Now coming to the issue of transfer of shares as we have seen above also section 82 of the Company’s Act empowers all the share holders to transfer his shares in the manner laid down in the article of association and in accordance with the various provisions of law. ‘Transferability of shares is a great feature of the company. The investor of an incorporated enterprise cannot withdraw his money from the company he can only convert his investment into cash outside the company in the share market or by private sale. The company gets a permanent capital, the share holder liquid investment. That is why from the very beginning in the public company the free transferability of shares has been considered to be of very importance.’  For a complete transfer of shares it is essential that it should be registered. Now, when a transfer of share can be registered is to be found under section 108 of the companies Act. Section 108(1) provides that ‘a company shall not register a transfer in shares in. Or debentures of the company, unless proper instrument of transfer duly stamped and executed on by or behalf of the transferor and by or behalf of the transferee and specifying the name address and occupation, if any, of the transferee, has been delivered to the company along with the certificate relating to the shares or debentures, or if no such certificate is in existence, along with the letter of allotment of the shares or debentures. In the case of International Credit and Investment Co. Ltd. v Adham  it was held that where no proper transfer has been executed in favour of a person whose name has been entered in the register of members, the person whose name is so entered in the register of the members, the person whose name is so entered and who is a transferee without consideration, becomes a constructive trustee of the member to whom the share belonged. An order can be made from rectification of the share register of the company directing the company to delete the name and pu it back the name of the person in whose name the shares originally stood. In the case of LIC v Escorts  the Hon’ble SC has held that a transfer effective between transferor and transferee is not effective against the company and any person without notice of transfer until the transfer is registered in the company’s register. So long as his right is not registered. The transferee has no protected right of transfer which he would have had he been the registered owner of the share. A very interesting related concept is of blank transfer, ‘where a share holder signs a share transfer from without filling in the name of the transferee and hands it over along with the share certificate to the transferee thereby enabling him to deal with the shares, he is said to have made a transfer ‘in blank’ or blank transfer. The effect of blank transfer is that it facilitates the purchase and sale of shares by mere delivery of the share certificate along with the said blank transfer form.’  A share in a company can only be transferred either by the registered owner and or by anyone else with his authority, and sale in contravention of these people would be void. Similarly, a forged transfer can pass no title and hence is void. In the case of Kaushalya devi v National Insulated Cable Company of India Ltd.  it was held that ‘when shares were transferred by means of a forged transfer deed, the transferee didn’t get nay right in respect of the shares. The fact that he was a bonafide purchaser for the value would not make any difference. A forgery is a nullity and hence a person receiving shares under a forged instrument of transfer does not get any right. He is bound to return the scripts to the person to whom they actually belong.’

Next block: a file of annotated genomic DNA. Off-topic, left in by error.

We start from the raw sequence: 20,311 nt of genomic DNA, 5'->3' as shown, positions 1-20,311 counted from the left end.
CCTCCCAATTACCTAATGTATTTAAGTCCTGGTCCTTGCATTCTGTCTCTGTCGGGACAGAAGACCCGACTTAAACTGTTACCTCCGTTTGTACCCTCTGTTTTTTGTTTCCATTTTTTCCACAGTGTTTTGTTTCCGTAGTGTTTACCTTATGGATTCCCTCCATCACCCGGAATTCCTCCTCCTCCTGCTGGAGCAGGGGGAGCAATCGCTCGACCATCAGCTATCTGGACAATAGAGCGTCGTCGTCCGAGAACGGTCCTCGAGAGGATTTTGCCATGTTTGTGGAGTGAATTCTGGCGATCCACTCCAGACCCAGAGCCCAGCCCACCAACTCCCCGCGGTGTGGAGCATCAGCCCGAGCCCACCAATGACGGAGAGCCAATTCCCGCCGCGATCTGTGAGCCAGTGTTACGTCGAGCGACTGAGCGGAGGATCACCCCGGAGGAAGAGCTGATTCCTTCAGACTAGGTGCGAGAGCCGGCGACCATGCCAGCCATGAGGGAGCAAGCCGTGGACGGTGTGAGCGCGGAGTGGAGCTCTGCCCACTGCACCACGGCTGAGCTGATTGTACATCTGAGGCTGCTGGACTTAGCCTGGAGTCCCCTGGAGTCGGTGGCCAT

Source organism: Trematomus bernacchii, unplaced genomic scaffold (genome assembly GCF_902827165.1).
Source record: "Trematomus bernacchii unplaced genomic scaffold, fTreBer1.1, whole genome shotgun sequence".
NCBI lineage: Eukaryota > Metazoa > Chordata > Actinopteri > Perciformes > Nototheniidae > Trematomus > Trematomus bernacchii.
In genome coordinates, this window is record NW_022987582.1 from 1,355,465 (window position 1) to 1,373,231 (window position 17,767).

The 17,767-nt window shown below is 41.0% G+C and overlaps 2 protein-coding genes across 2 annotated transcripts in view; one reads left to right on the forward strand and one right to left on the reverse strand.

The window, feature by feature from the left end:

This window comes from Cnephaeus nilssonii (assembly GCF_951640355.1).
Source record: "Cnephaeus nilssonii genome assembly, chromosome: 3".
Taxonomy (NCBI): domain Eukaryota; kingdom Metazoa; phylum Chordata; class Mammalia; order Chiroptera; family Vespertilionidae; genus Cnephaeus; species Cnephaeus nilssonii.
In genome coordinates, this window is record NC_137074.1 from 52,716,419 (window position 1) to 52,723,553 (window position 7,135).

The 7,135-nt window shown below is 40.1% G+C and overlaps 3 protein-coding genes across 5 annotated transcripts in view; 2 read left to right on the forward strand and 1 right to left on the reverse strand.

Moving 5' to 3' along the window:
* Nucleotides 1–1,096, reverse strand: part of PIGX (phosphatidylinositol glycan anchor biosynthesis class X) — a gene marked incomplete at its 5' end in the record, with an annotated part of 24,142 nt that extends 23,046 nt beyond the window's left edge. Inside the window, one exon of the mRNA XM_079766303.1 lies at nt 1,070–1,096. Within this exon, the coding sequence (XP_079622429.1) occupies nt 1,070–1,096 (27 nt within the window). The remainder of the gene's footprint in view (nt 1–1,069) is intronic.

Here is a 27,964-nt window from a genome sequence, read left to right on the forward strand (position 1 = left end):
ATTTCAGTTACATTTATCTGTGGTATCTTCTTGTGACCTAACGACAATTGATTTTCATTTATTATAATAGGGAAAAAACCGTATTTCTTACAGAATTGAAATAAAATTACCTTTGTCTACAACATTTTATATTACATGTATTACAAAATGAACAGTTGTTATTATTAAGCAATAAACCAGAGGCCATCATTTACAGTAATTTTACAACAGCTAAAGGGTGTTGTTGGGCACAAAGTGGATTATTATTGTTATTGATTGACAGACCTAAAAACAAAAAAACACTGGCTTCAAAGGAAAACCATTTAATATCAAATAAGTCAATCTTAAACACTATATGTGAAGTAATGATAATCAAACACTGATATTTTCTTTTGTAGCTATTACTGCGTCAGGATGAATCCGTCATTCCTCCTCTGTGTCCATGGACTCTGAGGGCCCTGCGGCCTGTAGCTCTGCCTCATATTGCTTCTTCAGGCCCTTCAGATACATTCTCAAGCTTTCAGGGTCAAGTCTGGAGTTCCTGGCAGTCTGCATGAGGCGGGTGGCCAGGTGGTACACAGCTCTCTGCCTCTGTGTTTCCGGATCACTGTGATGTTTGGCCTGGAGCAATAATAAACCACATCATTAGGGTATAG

Unless and until the registration of shares takes place in the name of the transferee he cannot exercise any right as share holder in respect of the share transferred in his name as he does not become legal holder till then. ‘For transferring the ownership rights in shares it is necessary that the company must register the transfer and make new entries in its register of members. But, as we know, the transfer of shares is not a registered immediately on delivering the instrument of transfer of the company. In fact, the company is given two months time to either register or refuse it. Now, the question arises as to what shall be the position of the respective parties during this period? The matter may be of interest inasmuch as the company during this period may issue bonus shares or make offer of rights. Till the company has registered the transfer, the name of the transferor continues to appear in the register of the members. Technically therefore the transferor continues to be a lawful owner and the member of the company but the transferee is the beneficial owner. In order to prevent the interest of the transferee in such a situation, new section viz, section 206 A was added by the amendment in 1988. This section provides that where any instrument of transfer of share and bonus shares shall be kept in abeyance. The dividend, rights shares and bonus shares shall be kept in abeyance. The dividend in case of such shares shall be transferred to a special account called the “unpaid dividend account” as per section 205 of the act unless the company is authorised by the registered holder of such share in writing to pay such dividend to the transferee specified in such instrument of transfer.’  This position was retreated by the court in the case of Killick Nixon Ltd. v Bank of India  the court held that’ the transferee of shares whose name is not registered in the register of the members can only exercise the rights of a member of the company through the transferor who is his constructive trustee. The transferor who remains the member of the company is bound to comply with all reasonable directions of the transferee with respect to the rights attached to the shares, such as voting according to the direction of the transferee.’